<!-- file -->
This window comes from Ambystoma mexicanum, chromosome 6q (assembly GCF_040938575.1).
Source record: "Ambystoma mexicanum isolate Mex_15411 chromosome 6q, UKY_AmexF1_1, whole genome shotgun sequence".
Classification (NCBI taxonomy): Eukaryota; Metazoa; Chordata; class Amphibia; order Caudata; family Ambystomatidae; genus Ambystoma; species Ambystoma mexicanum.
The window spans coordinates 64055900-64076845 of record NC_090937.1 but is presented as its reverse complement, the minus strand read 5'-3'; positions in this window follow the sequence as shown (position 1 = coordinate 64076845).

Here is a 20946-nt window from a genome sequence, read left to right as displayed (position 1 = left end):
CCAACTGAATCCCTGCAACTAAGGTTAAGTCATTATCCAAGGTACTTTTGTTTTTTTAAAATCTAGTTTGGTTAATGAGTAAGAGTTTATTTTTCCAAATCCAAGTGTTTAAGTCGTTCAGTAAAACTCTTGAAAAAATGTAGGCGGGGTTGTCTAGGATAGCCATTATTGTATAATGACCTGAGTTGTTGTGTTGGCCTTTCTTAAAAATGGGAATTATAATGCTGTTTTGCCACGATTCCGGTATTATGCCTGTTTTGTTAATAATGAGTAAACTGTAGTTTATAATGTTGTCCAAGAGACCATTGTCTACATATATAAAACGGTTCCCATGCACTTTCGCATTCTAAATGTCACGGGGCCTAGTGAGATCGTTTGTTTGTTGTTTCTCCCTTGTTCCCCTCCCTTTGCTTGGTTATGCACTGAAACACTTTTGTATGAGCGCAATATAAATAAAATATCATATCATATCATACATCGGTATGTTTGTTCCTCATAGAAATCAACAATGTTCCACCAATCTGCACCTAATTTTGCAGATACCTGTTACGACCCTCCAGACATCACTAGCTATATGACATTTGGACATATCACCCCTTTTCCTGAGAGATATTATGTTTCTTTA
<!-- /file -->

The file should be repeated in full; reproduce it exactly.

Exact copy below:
This window comes from Ambystoma mexicanum, chromosome 6q (assembly GCF_040938575.1).
Source record: "Ambystoma mexicanum isolate Mex_15411 chromosome 6q, UKY_AmexF1_1, whole genome shotgun sequence".
Classification (NCBI taxonomy): Eukaryota; Metazoa; Chordata; class Amphibia; order Caudata; family Ambystomatidae; genus Ambystoma; species Ambystoma mexicanum.
The window spans coordinates 64055900-64076845 of record NC_090937.1 but is presented as its reverse complement, the minus strand read 5'-3'; positions in this window follow the sequence as shown (position 1 = coordinate 64076845).

Here is a 20946-nt window from a genome sequence, read left to right as displayed (position 1 = left end):
CCAACTGAATCCCTGCAACTAAGGTTAAGTCATTATCCAAGGTACTTTTGTTTTTTTAAAATCTAGTTTGGTTAATGAGTAAGAGTTTATTTTTCCAAATCCAAGTGTTTAAGTCGTTCAGTAAAACTCTTGAAAAAATGTAGGCGGGGTTGTCTAGGATAGCCATTATTGTATAATGACCTGAGTTGTTGTGTTGGCCTTTCTTAAAAATGGGAATTATAATGCTGTTTTGCCACGATTCCGGTATTATGCCTGTTTTGTTAATAATGAGTAAACTGTAGTTTATAATGTTGTCCAAGAGACCATTGTCTACATATATAAAACGGTTCCCATGCACTTTCGCATTCTAAATGTCACGGGGCCTAGTGAGATCGTTTGTTTGTTGTTTCTCCCTTGTTCCCCTCCCTTTGCTTGGTTATGCACTGAAACACTTTTGTATGAGCGCAATATAAATAAAATATCATATCATATCATACATCGGTATGTTTGTTCCTCATAGAAATCAACAATGTTCCACCAATCTGCACCTAATTTTGCAGATACCTGTTACGACCCTCCAGACATCACTAGCTATATGACATTTGGACATATCACCCCTTTTCCTGAGAGATATTATGTTTCTTTA